I am a proponent of simple living, a minimalist and an eco-friendly photographer with wild imagination. I write about green and simple living and share my Scandinavian travels and photographs on my blog, Kanelstrand, which has become the meeting point of a vibrant green community of eco-conscious artists and crafters from around the world.

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Comments

  1. Great article! I had been telling my husband that the sun is good more awhile now! There’s no wonder ancient people’s used to idolize the sun, it was good for them :)

  2. I’m lucky enough to live within walking distance of the beach. Don’t get too jealous, I’m on the NE Coast of England so it’s not exactly warm. ;) Since moving here I’ve noticed improved mood and energy levels on days that I go for a walk on the beach. Of course, exercise is part of it, but I still feel it even on days when I just go and sit outside.

    A little trick for my fellow members of the fair and pasty clan. My trick is to put sunscreen on just before leaving the house as it takes about 15 minutes to start working. That way I get the yummy Vitamin D without burning to a crisp.

    • kanelstrand says:

      Julia, same story here. The beach provokes more physical activity which, combined with good weather makes me stay outside even more, so it doesn’t really matter that it’s not as warm :) I think the weather in southern Norway is quite similar, in fact.

      Your trick is precious, thanks for sharing!

  3. Just yesterday my 7th graders and I discovered that humans really DO have a third eye, it’s called the pineal gland, and it is apparently a vestigial structure hanging on from some… I dunno… time when animals had three eyes? and is photo sensitive and responsible for the production of melanin and vitamin D and regulating circadian rhythms. Just goes to show… you learn something new every day. (-;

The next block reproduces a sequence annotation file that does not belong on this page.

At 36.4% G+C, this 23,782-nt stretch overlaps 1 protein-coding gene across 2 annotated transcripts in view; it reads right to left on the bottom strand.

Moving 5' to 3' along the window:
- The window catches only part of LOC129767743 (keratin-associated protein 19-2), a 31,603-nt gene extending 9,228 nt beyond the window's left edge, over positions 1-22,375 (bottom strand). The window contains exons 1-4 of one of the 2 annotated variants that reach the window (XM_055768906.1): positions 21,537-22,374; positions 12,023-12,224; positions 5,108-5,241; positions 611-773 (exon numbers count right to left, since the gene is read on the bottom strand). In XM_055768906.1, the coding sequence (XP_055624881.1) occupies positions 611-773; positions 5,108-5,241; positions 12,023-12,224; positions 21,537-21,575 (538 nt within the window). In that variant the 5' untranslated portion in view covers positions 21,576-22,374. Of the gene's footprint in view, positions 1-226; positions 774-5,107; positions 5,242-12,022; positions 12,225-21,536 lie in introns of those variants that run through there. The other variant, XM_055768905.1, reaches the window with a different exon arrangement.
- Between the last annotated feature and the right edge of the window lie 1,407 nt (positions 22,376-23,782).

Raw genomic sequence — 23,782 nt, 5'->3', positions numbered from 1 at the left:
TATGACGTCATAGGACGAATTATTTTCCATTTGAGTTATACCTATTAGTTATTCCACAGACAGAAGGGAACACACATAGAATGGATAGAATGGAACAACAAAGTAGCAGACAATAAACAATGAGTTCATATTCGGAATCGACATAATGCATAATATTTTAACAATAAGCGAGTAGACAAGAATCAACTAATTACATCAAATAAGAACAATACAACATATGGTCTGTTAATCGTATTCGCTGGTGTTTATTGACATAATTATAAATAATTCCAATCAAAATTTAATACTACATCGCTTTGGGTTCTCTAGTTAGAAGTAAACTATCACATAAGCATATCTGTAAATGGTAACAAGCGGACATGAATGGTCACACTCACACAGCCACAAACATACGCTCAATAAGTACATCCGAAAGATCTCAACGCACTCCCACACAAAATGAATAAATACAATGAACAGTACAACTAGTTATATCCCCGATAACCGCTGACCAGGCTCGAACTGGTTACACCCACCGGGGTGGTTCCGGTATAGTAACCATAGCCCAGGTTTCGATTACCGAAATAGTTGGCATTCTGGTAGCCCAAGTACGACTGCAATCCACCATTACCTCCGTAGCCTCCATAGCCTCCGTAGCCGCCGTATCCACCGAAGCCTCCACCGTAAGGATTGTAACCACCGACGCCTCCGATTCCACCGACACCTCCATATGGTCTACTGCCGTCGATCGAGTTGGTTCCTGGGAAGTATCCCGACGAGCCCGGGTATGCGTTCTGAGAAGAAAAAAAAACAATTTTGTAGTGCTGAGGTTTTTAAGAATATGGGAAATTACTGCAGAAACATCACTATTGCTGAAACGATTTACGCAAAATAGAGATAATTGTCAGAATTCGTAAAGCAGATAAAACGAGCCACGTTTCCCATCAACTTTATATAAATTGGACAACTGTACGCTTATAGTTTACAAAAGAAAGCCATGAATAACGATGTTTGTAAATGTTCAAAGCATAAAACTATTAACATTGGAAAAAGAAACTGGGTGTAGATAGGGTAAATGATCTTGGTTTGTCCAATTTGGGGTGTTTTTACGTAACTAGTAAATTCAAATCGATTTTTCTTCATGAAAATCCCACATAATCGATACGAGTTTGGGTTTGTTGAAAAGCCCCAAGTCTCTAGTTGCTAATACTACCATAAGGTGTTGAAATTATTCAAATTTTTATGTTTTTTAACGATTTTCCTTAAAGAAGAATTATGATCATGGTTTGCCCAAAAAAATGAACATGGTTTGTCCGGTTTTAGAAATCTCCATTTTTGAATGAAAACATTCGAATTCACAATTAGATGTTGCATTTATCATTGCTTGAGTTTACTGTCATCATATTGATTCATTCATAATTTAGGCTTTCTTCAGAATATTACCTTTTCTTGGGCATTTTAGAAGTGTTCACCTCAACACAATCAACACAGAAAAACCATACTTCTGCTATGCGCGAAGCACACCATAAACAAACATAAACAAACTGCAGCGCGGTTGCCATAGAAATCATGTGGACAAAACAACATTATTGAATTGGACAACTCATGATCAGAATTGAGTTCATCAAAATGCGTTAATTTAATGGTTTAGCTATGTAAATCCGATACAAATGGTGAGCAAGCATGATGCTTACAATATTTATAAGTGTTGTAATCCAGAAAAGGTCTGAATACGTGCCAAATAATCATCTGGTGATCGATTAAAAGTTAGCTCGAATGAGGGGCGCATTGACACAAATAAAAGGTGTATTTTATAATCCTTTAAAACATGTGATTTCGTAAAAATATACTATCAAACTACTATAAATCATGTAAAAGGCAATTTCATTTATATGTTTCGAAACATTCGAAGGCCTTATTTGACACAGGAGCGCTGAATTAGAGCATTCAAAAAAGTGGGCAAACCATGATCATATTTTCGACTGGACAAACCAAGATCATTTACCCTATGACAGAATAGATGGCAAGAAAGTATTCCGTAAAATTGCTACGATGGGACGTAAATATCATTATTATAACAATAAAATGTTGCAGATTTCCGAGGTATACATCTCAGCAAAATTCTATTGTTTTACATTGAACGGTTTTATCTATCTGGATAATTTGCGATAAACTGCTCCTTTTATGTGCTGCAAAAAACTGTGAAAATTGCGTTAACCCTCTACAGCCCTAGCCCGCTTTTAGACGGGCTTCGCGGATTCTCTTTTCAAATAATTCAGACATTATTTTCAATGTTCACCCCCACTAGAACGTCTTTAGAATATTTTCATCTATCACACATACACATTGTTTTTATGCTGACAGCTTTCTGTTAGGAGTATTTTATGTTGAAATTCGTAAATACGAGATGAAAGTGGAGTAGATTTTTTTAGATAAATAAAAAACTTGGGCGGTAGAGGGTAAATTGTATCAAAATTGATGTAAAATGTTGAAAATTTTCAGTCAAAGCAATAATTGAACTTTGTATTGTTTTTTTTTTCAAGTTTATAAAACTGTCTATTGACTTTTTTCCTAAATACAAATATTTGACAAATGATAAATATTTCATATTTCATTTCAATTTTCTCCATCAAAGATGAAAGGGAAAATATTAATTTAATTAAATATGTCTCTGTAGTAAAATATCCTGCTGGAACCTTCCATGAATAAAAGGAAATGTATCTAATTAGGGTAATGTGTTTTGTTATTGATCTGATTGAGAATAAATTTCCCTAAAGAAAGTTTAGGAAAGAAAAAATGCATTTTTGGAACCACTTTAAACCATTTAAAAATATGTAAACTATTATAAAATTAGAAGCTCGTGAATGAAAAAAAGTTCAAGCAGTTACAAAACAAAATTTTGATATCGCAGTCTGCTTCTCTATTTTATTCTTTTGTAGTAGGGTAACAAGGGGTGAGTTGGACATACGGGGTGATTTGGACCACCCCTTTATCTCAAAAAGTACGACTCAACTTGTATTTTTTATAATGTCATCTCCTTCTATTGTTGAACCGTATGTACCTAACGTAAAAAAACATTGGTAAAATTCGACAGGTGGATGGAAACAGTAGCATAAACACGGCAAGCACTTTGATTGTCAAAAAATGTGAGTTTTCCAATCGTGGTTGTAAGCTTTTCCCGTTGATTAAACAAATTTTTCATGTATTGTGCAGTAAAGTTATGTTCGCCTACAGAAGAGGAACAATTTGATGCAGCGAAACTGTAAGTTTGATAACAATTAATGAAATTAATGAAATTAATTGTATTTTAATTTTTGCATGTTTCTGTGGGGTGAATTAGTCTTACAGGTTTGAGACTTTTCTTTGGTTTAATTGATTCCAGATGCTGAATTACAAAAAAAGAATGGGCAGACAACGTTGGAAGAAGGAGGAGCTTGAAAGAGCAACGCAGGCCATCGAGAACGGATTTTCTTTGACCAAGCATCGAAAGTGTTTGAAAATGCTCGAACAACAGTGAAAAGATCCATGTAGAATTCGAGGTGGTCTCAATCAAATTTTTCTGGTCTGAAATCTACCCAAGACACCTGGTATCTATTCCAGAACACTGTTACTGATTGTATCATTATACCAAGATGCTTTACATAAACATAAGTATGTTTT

4. I take about 4000 IU of D during the winter. And haha! Earnest Efforts….I know exactly what you mean about laughter in the Pacific Northwest!

    Great info, Sonya.

  5. Vitamin D is created by the body when it is exposed to sunlight at an angle of 45 degrees or more, therefore you can only get Vitamin D from sun exposure certain times of the year. The times of the year will depend on your latitude. Here is a link to my blog post with more info. http://aquarianbath.blogspot.com/2009/09/preparing-for-cold-and-flu-season-part.html

    • kanelstrand says:

      You are right, AquarianBath. For the seasons with less sunlight the best source for Vitamin D is fish and fish oil. Your post is great.

  6. Very important article! I take 5000 iu of Vitamin D daily and it is a tremendous help in the Pacific NW rainy season. Keeps the laughter coming.

    • kanelstrand says:

      Starting Autumn to late Spring we in Scandinavia take fish oil to make sure everything is in order :) Laughter is important, after all!

  7. My OBGYN ordered Vit D analysis in my labs. She determined I was deficient and put me on a 2000 IU a day. Right afterwards, I started noticing how many food products advertised on their label that they are rich on Vit D. I grabbed a bag of mushrooms and sure enough, mushrooms are a great source of Vit D. It seems everyone has jumped on the bandwagon, which is annoying. Next time I go to the doctor I will have my labs rechecked to see what six months of daily doses have done for me.

    • kanelstrand says:

      Why do you find it annoying? The more knowledge is spread, the better for humanity! Omega 3 and salmon are great sources of Vitamin D!

  8. fabulous post ..in sun drenched Texas Vit. D is in great supply. Did not know about the self regulation ..so cool!

    • kanelstrand says:

      Yes, it is a bit scare to realise how little we know of our bodies and yet they function with such precision!